On April 22, I appeared on a panel organized by The Washington Institute for Near East Policy, entitled “The Obama Administration and the Middle East: Setting Priorities, Taking Action.” Fellow panelists: Thomas Friedman, William Kristol, and David Makovsky. The proceedings have just been published, and they can be downloaded here. Below, my initial statement; go to the full proceedings for more.
I’m at a distinct advantage because I’m on a panel with partisan journalists, and I’m an academic. I’m entirely objective. [Laughter.] And I’m interested very much in ideas. You see, I don’t have any sources whispering in my ear. I just have to read texts and what people say and reach my best understanding of them.
This has been an interesting conference because we’ve heard a lot of reassurances, especially from General [Jim] Jones last night, that all of the administration’s priorities are in proper alignment. And I don’t want to question anyone’s good faith, but the fact is there are a lot of mixed messages coming out of this administration. And no one really knows whether this mixing reflects a clever strategy or is just a sign of confusion.
President Obama himself does it. A good example was his visit to Israel during the presidential campaign back in mid-2008. While in Sderot, he said, “A nuclear Iran would be a game-changing situation, not just in the Middle East but around the world. Whatever remains of our nuclear non- proliferation framework I think would begin to disintegrate.” That was a very powerful statement. And I call that “Obama 1.0.” We heard echoes of it last night in General Jones’s speech as well.
But then Obama, on the same trip, went off to Jordan and met with King Abdullah. And he came back and appeared on Meet the Press, where he said the following:
I think King Abdullah of Jordan is as savvy an analyst of the region and player in the region as there is. And one of the points he made and that I think a lot of people made is that we’ve got to have an overarching strategy recognizing that all these issues are connected.
If we can solve the Israeli-Palestinian process, then that will make it easier for Arab states and the Gulf states to support us when it comes to issues like Iraq and Afghanistan. It will also weaken Iran, which has been using Hamas and Hizballah as a way to stir up mischief in the region. If we’ve gotten an Israeli-Palestinian peace deal, maybe at the same time peeling Syria out of the Iranian orbit, that makes it easier to isolate Iran so that they have a tougher time developing a nuclear weapon.
Ladies and gentlemen, that is the Obama policy formulated then, down to the letter. And I call it “Obama 2.0” because look at the shift that took place. The game-changer in the Middle East is no longer Iranian nuclear capabilities, but the peace process. This shift is one in which Iran essentially becomes subordinate to the peace process.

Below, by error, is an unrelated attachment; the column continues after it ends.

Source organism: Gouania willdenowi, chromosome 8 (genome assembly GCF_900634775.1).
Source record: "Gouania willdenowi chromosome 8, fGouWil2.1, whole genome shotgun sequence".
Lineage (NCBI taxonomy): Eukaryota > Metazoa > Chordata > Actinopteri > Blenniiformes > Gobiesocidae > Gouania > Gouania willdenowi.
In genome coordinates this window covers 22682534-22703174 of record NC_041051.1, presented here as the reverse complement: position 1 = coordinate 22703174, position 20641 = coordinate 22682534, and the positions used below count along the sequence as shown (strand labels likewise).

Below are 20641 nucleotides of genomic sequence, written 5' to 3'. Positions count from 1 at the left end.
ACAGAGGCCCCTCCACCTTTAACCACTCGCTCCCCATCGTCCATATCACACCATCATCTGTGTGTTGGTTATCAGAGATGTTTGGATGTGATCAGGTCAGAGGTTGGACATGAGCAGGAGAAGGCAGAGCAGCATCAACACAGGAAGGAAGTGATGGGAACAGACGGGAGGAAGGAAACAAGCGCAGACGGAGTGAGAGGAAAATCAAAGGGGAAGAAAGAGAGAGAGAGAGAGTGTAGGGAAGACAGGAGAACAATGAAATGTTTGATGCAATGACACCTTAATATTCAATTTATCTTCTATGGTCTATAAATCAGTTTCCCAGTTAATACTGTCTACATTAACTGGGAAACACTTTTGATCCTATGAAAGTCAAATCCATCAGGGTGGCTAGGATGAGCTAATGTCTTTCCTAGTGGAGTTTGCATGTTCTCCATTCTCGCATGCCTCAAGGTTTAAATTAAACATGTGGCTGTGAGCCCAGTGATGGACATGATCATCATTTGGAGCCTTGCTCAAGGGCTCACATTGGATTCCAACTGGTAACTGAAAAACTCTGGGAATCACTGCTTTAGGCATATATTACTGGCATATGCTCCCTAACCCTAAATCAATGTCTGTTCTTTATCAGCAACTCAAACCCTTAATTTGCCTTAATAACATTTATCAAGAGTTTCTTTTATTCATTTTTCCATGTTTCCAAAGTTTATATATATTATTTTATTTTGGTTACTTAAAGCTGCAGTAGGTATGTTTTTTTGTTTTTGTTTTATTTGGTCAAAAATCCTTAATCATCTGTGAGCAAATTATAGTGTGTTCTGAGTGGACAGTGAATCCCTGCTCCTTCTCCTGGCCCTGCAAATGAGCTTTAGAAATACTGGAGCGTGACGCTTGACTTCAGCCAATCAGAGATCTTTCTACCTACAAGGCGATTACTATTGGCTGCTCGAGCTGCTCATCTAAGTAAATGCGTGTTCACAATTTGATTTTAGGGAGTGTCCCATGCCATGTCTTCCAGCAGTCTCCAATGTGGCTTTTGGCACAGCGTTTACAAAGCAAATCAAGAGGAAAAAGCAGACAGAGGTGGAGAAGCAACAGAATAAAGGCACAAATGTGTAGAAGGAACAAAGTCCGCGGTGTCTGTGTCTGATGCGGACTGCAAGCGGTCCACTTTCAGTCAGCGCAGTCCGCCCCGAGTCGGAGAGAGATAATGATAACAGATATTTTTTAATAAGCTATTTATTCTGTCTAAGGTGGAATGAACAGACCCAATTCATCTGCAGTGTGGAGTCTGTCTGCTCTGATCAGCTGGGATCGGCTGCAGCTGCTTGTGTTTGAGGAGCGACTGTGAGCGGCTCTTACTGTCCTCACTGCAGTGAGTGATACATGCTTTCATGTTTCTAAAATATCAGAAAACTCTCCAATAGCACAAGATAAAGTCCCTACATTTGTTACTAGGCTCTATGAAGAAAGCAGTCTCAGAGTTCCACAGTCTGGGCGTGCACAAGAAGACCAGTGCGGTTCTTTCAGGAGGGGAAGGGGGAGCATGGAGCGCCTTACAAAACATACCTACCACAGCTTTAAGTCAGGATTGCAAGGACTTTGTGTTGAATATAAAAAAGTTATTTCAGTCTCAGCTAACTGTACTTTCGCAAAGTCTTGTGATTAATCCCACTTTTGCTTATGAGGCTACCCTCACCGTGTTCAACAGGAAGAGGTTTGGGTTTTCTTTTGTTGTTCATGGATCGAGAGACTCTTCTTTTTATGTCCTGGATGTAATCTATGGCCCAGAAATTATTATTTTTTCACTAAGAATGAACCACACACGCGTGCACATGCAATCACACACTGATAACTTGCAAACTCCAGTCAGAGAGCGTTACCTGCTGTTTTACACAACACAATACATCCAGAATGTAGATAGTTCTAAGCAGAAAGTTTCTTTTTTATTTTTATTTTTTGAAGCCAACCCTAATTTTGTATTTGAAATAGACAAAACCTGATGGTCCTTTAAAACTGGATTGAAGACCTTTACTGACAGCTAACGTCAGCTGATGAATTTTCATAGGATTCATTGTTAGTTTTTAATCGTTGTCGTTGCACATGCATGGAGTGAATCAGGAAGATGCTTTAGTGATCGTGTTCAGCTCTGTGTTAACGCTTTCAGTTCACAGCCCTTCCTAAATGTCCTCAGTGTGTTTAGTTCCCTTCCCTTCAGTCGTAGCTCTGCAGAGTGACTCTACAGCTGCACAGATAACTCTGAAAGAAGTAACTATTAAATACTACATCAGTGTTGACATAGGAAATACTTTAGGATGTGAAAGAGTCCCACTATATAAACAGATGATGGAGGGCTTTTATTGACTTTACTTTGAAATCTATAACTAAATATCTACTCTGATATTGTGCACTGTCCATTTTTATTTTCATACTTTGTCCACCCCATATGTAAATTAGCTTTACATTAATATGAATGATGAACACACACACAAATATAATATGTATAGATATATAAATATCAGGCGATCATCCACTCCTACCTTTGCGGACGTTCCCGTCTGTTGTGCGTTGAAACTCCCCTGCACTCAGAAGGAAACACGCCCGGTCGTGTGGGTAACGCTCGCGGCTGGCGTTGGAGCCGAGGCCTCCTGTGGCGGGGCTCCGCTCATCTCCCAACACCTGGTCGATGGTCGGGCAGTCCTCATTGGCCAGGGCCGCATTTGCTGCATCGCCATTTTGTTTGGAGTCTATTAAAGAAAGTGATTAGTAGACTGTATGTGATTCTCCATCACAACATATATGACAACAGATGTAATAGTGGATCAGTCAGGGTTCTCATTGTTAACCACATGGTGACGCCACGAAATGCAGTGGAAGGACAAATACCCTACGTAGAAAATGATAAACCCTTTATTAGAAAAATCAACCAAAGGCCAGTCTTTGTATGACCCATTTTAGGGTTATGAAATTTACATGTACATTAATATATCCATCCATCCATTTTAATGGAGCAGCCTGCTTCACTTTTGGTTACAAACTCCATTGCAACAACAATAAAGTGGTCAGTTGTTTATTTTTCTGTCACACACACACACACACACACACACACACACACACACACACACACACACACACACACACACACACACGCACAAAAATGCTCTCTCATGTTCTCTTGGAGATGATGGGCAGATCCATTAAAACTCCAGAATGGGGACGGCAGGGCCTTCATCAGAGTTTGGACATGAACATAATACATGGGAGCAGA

To my knowledge, Obama has not repeated the phrase “game-changing” since he made it in 2008 to describe the effect of Iranian nuclear weapons. In 2008, he said it was an extraordinary priority to stop Iran. Last month, he said it’s one of our highest priorities to make sure that Iran doesn’t possess a nuclear weapon. And the other day, Adm. Mike Mullen said that Iran has been a priority of this administration from the outset. So stopping Iran has gone from being an extraordinary priority to one of our highest priorities to a priority.
And then Bill [Kristol] had a very interesting piece the other day—I see it in front of him—about Admiral Mullen saying the following: “Iran getting a nuclear weapon would be incredibly destabilizing. Attacking them would also create the same kind of outcome.” Now, obviously, if the outcome from doing something and from doing nothing is the same, that’s a pretty powerful argument for doing nothing. But of course, it isn’t the same outcome. I’ll leave it to Bill to explain, perhaps, why this is what he has called a false equivalence—unless you’ve decided that a nuclear Iran is not a game-changer, but instead just a really big hassle.
Now, I admired Obama 1.0 for what I thought was a very clear-sighted vision. A nuclear Iran does change the game for the Middle East and for the world, as he said. Obama 2.0 seems to me very confused about priorities. And that’s because an Israeli-Palestinian deal, for whatever merits it has and whatever limitations it’s obviously going to have, doesn’t change the game. It rearranges the pieces on the board, possibly to give one a slight advantage.
For example, the spat over housing in Jerusalem looks to me like something totally out of proportion. Excuse me for saying so, but the controversy over Ramat Shlomo—1,600 building units in Jerusalem—made Obama look like the captain of a ship rearranging 1,600 deck chairs on a vessel headed straight toward an iceberg. And that’s how I would describe the first year of the Obama administration. We’re on a ship. The iceberg is straight ahead. Everyone can see it. And the administration has been busy rearranging the deck chairs. [Applause.]
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